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Debt and Divorce

| Jul 17, 2017 | Uncategorized

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A common issue that people wonder about when going through a divorce is, “what will happen to the debt?” Debt division is an extremely important issue, especially because the individuals involved are going from a joint dependent marriage to being independent individuals. It can be extremely difficult for a newly single person to adjust to the new lifestyle. It will especially make the situation more difficult if there is debt involved. Outstanding bills is a factor that determines a couple’s net worth. The most ideal thing you could do is to pay off any debt before filing for divorce, but this isn’t always possible obviously.
The most critical factor in determining the division of debt is applicable state law. The laws vary, so it is recommended that you check up on your state’s laws. Most states are “common law property” states, which means debts in the name of one spouse remains the responsibility of that spouse alone after divorce.
There are exceptions to this though, even if your state is a “common law property” state. This may include debt that occurred for family necessities and for living expenses. This could be the cost of groceries, housing, utilities, or tuition for children attending school. These are considered joint liabilities.
Usually in common law property states, the judge will divide the debt. He or she may take into account different scenarios such as one individual involved running up credit card debt. Especially if this was without the knowledge of the other party involved. The judge may consider the length of the marriage, the financial situations of both parties involved, and how their financial situation has changed prior to the marriage in comparison to now.
There are other states that are considered “community property states”. These states include Arizona, California, Idaho, Louisiana, Nevada, New Mexico, Texas, Washington, and Wisconsin. In these states, any debt that was acquired by either party during marriage are jointly held. In states like these, debts that occurred before marriage by one spouse do not become the responsibility of the other.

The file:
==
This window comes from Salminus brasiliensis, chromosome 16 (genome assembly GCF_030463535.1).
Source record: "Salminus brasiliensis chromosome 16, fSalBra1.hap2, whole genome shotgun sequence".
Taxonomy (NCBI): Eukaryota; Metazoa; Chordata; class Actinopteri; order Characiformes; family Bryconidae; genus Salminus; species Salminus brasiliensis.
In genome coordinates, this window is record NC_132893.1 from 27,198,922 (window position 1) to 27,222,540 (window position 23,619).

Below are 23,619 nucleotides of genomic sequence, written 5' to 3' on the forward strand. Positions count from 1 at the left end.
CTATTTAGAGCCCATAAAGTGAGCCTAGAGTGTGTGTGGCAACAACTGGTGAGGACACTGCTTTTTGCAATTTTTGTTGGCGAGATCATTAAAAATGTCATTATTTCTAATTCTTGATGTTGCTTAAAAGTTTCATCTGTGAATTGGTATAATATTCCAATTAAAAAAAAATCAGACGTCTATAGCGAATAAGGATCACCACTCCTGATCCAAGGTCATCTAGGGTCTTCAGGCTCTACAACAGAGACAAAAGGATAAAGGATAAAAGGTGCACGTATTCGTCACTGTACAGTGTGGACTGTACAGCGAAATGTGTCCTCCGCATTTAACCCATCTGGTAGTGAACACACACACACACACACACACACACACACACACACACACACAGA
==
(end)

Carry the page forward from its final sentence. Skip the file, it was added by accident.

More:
You may be wondering if the laws are any different for same-sex marriages, domestic partnerships, or civil unions. The laws are generally the same in states that allow these relationships, but only in the states where these relationships are viewed as equivalent to marriage.
According to Legal Zoom, “not surprisingly, in community property states, since most debts are jointly owned, a creditor can generally go after joint property and income to cover such joint debts.” In most common law property states, joint property may be seized for debts that occurred for family necessities and living expenses. Debt held by one spouse does not usually entitle a creditor to go after a joint property though.
“Another consideration may be if real estate is held in “tenancy by the entirety,” which means that each spouse owns the undivided whole of the property. “
If a couple has a prenuptial agreement, that includes a provision for debt division upon divorce, its terms will be upheld by the court.
If you still have questions, and are in of legal advice from a lawyer, Palacios Law Group is always here to help. We are the experts at family law and divorce.